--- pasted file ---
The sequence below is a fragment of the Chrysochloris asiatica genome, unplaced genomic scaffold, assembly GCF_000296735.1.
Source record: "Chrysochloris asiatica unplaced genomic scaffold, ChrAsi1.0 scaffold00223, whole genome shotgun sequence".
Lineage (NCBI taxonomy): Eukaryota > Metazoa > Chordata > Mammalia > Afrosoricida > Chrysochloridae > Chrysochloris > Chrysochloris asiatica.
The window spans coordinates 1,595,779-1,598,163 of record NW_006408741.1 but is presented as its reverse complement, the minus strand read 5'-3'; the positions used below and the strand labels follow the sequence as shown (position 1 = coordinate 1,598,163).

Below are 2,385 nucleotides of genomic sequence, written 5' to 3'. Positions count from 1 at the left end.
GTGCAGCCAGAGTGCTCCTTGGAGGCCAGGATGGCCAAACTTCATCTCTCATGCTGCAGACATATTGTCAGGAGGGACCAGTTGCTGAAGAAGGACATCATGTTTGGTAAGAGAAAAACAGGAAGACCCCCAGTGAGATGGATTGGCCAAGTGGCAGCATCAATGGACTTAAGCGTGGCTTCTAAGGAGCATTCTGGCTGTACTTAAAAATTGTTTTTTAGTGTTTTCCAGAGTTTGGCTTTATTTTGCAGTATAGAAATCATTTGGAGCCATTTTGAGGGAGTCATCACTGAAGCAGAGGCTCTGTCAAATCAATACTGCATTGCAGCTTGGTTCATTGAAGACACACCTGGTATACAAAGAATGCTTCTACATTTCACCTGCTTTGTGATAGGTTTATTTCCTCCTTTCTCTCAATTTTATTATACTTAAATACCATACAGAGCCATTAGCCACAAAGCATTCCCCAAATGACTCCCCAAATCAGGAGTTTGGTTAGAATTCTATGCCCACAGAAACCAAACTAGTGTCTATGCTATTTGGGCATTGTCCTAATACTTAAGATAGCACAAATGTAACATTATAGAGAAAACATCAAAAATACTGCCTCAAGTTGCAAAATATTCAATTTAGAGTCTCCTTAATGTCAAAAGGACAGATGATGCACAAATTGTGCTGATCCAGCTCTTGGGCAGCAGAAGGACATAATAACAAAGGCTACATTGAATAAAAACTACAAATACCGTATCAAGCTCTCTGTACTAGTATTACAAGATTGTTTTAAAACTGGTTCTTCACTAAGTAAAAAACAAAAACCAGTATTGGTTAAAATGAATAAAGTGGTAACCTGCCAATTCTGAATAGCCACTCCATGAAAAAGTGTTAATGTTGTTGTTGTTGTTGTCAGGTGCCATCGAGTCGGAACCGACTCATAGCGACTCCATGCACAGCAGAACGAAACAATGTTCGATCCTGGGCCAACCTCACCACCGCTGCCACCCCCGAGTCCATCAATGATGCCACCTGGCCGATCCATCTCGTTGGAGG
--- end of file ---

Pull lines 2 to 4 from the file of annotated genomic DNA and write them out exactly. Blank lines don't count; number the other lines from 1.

Source record: "Chrysochloris asiatica unplaced genomic scaffold, ChrAsi1.0 scaffold00223, whole genome shotgun sequence".
Lineage (NCBI taxonomy): Eukaryota > Metazoa > Chordata > Mammalia > Afrosoricida > Chrysochloridae > Chrysochloris > Chrysochloris asiatica.
The window spans coordinates 1,595,779-1,598,163 of record NW_006408741.1 but is presented as its reverse complement, the minus strand read 5'-3'; the positions used below and the strand labels follow the sequence as shown (position 1 = coordinate 1,598,163).